Another issue with adding people to architectural visualizations occurs when the same people start appearing too many times in various renders. 

The “woman in beige” has become the “Find Waldo” of the real estate marketing world. This stock photo of a woman with her back turned appears so frequently in architectural renderings, that she has become famous within the industry. 

She even has her own Tumblr profile - on this platform she’s known as the “Little Red Riding Bag”.

This is funny and even has a certain pop culture mystique to it. But it can be distracting. It can also convey the impression that your 3D render is reusing materials from other people’s marketing - never something you want to suggest when selling a sparkling new version of the future off-plan.


CGI artists often add elegance to a scene by populating it with high-end automobiles. 

This is definitely better than inserting a rusted-out vehicle with a flat tire in front of a property. But the cars in the scene should be proportionate to the value of the properties being exhibited. 

A 3D exterior render advertising a row of townhouses probably should not feature a Lamborghini parked in a driveway. What does it say about the value of your project when a car worth six times one of the units is featured in the render? 

Another common mistake involving vehicles is that, like Count Dracula, they often appear without shadow or reflection. 

Laughter (unless it’s Dracula’s, perhaps) is lovely. But laughter is not something you want to elicit from potential buyers who notice that the Hummer parked outside the building you are trying to sell them has neither reflection nor shadow and is shorter in height than the mailbox beside it!


The above example of the invisible Hummer is just one reason why reflections warrant close inspection when you review the image of your render. 

Reflections are probably the most difficult aspect of any architectural rendering to master. They are tough to get right, and easy to overlook in the editing process. 

Reflections are difficult because there is a lot for the artist to keep in balance to make it look like a real-life photorealistic image - light angles, shadows, scale. Even the time of day must be accurately reflected in a 3D render. 

The forums of CGI artists are full of agonized remarks about how much trouble their reflections are giving them. Truth be told, CGI artists from other organizations often come to us so that we can get these tricky aspects of their job done right.

This is partly why we developed our shadow removal capability for our popular day to dusk Hero image service. Hero images are breathtaking. But a house at sunset that’s reflecting a vision of noon in its windows can work against the grandeur that a Hero image should inspire.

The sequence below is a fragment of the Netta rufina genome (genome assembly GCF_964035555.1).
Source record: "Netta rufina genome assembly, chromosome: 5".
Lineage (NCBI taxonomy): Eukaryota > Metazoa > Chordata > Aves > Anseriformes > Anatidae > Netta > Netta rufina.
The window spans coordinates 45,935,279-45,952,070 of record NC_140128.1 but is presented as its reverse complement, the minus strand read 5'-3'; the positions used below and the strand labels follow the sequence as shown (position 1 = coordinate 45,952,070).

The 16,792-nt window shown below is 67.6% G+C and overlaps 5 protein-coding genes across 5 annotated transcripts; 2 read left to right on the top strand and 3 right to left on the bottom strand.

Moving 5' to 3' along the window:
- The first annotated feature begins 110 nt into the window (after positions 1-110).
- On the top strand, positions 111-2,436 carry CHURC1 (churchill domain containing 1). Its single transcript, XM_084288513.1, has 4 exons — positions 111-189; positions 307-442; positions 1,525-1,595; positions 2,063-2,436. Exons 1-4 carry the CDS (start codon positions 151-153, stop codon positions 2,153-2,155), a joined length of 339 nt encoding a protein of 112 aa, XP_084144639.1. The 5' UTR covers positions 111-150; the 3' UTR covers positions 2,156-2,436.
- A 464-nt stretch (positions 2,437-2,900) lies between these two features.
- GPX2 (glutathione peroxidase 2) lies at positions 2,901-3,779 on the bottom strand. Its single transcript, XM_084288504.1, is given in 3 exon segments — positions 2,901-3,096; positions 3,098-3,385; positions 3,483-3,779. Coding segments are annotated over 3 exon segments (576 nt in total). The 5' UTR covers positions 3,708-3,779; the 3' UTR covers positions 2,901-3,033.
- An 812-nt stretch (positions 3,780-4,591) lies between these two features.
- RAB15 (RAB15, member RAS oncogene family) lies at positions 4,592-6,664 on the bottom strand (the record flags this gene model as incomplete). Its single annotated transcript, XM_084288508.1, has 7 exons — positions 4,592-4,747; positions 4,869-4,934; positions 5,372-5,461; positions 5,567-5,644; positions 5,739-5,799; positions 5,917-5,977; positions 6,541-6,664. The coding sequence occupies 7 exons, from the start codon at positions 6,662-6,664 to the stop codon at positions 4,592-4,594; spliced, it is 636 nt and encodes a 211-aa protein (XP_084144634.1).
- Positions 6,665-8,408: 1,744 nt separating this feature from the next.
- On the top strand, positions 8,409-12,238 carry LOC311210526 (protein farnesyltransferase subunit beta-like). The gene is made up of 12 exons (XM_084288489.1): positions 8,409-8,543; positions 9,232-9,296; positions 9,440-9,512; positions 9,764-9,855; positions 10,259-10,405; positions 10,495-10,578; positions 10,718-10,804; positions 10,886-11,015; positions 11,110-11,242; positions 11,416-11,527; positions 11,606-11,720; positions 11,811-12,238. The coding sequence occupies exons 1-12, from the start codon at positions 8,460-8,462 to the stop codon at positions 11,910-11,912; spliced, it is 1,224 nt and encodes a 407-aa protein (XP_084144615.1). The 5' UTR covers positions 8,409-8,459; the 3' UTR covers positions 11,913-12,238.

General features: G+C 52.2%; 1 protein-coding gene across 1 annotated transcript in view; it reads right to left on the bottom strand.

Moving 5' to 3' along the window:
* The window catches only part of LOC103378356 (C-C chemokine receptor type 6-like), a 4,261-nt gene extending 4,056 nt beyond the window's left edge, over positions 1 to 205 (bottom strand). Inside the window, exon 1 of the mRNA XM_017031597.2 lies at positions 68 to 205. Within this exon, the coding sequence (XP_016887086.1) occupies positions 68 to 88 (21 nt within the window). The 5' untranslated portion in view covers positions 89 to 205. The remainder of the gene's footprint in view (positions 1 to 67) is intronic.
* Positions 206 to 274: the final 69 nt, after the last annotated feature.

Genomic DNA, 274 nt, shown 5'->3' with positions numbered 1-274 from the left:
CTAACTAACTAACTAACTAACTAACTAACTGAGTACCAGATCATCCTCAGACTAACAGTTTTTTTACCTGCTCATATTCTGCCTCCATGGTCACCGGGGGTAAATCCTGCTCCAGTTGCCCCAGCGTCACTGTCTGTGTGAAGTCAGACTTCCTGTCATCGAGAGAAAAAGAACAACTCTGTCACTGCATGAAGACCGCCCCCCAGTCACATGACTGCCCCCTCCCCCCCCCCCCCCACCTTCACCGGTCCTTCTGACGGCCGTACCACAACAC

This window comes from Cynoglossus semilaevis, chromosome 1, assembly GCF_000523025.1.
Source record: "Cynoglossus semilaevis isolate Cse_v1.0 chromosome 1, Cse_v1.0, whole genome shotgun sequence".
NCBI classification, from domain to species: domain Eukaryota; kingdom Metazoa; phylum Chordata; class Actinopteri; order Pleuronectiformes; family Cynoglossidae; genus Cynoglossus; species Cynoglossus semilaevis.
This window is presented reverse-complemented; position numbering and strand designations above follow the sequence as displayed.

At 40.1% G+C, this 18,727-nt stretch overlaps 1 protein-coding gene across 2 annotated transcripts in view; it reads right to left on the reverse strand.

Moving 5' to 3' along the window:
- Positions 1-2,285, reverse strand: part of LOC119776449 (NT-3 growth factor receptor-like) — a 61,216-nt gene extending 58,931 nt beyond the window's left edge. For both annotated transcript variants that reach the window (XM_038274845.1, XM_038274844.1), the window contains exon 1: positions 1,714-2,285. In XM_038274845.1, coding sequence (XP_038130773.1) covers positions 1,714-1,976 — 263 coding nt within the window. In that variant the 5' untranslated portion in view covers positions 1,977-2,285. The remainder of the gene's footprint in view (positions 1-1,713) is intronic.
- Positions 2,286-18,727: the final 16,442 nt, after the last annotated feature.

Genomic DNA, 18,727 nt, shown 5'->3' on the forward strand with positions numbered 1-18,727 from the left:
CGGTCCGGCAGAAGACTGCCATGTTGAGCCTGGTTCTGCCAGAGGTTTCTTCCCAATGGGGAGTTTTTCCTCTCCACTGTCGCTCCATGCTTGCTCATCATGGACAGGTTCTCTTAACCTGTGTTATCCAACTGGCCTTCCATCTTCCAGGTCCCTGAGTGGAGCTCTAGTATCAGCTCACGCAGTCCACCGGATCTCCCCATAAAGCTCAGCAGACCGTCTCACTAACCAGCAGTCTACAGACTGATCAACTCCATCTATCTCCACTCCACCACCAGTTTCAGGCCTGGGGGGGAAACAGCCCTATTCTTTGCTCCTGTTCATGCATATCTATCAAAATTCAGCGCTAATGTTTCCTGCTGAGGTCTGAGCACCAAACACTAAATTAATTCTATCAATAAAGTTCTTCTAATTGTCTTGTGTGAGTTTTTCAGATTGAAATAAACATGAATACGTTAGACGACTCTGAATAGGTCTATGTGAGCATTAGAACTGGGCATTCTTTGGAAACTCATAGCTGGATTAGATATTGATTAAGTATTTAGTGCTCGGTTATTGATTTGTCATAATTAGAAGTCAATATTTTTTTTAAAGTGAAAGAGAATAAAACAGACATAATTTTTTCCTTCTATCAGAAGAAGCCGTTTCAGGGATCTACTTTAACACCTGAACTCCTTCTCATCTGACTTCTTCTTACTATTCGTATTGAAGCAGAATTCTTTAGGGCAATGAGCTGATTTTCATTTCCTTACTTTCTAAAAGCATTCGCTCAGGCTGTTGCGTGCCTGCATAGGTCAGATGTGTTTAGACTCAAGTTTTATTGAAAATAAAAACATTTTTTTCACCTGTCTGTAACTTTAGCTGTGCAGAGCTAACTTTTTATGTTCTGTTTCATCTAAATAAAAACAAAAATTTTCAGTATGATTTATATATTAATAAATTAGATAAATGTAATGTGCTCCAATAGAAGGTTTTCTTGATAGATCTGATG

It is a flat-out failure for an architectural rendering to appear like it could use some virtual staging or some entourage. 

A scene that’s too crowded may cause potential buyers to seek calmer pastures. At the same time, an architectural rendering must not give potential buyers “that hollow” feeling”.

Landscaping is another area that can make a huge difference to the feeling of your render. An absence of landscaping or the lack of realistic landscaping can make a render look very simplistic. 

Even something as simple as a fence to frame a property can do wonders for the overall atmosphere of an architectural render. So can well-placed and well-proportioned vegetation. 

Another thing to be on the lookout for is the apparent predilection for sci-fi among many CGI artists. There must be some connection between the desire to become a CGI artist and a love of sci-fi because the attraction is written all over the renderings of future construction projects. Many architectural visualizations of future projects seem like something out of The Matrix or Total Recall, and this can be alienating. 

There’s nothing wrong with appearing ahead of the times, but CGI renderings should not be so futuristic that potential buyers are unable to imagine inhabiting the space in reality.


In Architectural Rendering, bad lighting is a more complex beast than in standard photo editing. 

Of course, where there’s light, there is the corresponding shadow. And shadows can be as troublesome in virtual depictions of real estate as they can in photography.

Light architecture is now an important facet in property presentation. Your 3D rendering studio must understand the principles behind spill and reflection, uplighting and downlighting. 

One of the advantages to using our photo realistic architectural rendering services at BoxBrownie.com is that you can trust our CGI artists to get the lighting right, whether it’s a photograph or a render that needs enhancement. 

To learn more about our 3D rendering company CLICK HERE.